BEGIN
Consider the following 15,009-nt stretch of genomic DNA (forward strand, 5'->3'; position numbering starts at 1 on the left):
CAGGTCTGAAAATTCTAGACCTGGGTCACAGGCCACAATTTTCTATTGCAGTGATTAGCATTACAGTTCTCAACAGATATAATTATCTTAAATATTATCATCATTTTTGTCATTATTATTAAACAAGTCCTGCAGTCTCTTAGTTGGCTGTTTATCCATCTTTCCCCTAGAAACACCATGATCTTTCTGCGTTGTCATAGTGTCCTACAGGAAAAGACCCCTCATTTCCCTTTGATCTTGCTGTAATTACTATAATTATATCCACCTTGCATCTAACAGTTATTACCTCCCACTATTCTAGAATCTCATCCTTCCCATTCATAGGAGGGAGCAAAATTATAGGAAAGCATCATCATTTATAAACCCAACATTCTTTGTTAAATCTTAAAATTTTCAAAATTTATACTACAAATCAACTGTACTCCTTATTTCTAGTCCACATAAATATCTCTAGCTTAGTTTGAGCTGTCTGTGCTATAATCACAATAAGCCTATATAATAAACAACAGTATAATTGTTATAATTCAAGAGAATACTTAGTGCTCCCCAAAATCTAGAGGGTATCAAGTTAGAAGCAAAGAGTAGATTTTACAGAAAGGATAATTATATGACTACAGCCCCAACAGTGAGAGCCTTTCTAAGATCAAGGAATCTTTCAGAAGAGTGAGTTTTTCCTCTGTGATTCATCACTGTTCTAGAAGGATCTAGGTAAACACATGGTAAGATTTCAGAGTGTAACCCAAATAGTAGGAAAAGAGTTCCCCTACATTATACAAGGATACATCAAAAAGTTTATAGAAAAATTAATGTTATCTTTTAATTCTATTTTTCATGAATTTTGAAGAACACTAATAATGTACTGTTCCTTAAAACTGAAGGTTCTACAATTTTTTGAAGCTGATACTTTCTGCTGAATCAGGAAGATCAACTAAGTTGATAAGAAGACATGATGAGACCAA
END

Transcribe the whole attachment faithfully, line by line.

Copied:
Consider the following 15,009-nt stretch of genomic DNA (forward strand, 5'->3'; position numbering starts at 1 on the left):
CAGGTCTGAAAATTCTAGACCTGGGTCACAGGCCACAATTTTCTATTGCAGTGATTAGCATTACAGTTCTCAACAGATATAATTATCTTAAATATTATCATCATTTTTGTCATTATTATTAAACAAGTCCTGCAGTCTCTTAGTTGGCTGTTTATCCATCTTTCCCCTAGAAACACCATGATCTTTCTGCGTTGTCATAGTGTCCTACAGGAAAAGACCCCTCATTTCCCTTTGATCTTGCTGTAATTACTATAATTATATCCACCTTGCATCTAACAGTTATTACCTCCCACTATTCTAGAATCTCATCCTTCCCATTCATAGGAGGGAGCAAAATTATAGGAAAGCATCATCATTTATAAACCCAACATTCTTTGTTAAATCTTAAAATTTTCAAAATTTATACTACAAATCAACTGTACTCCTTATTTCTAGTCCACATAAATATCTCTAGCTTAGTTTGAGCTGTCTGTGCTATAATCACAATAAGCCTATATAATAAACAACAGTATAATTGTTATAATTCAAGAGAATACTTAGTGCTCCCCAAAATCTAGAGGGTATCAAGTTAGAAGCAAAGAGTAGATTTTACAGAAAGGATAATTATATGACTACAGCCCCAACAGTGAGAGCCTTTCTAAGATCAAGGAATCTTTCAGAAGAGTGAGTTTTTCCTCTGTGATTCATCACTGTTCTAGAAGGATCTAGGTAAACACATGGTAAGATTTCAGAGTGTAACCCAAATAGTAGGAAAAGAGTTCCCCTACATTATACAAGGATACATCAAAAAGTTTATAGAAAAATTAATGTTATCTTTTAATTCTATTTTTCATGAATTTTGAAGAACACTAATAATGTACTGTTCCTTAAAACTGAAGGTTCTACAATTTTTTGAAGCTGATACTTTCTGCTGAATCAGGAAGATCAACTAAGTTGATAAGAAGACATGATGAGACCAA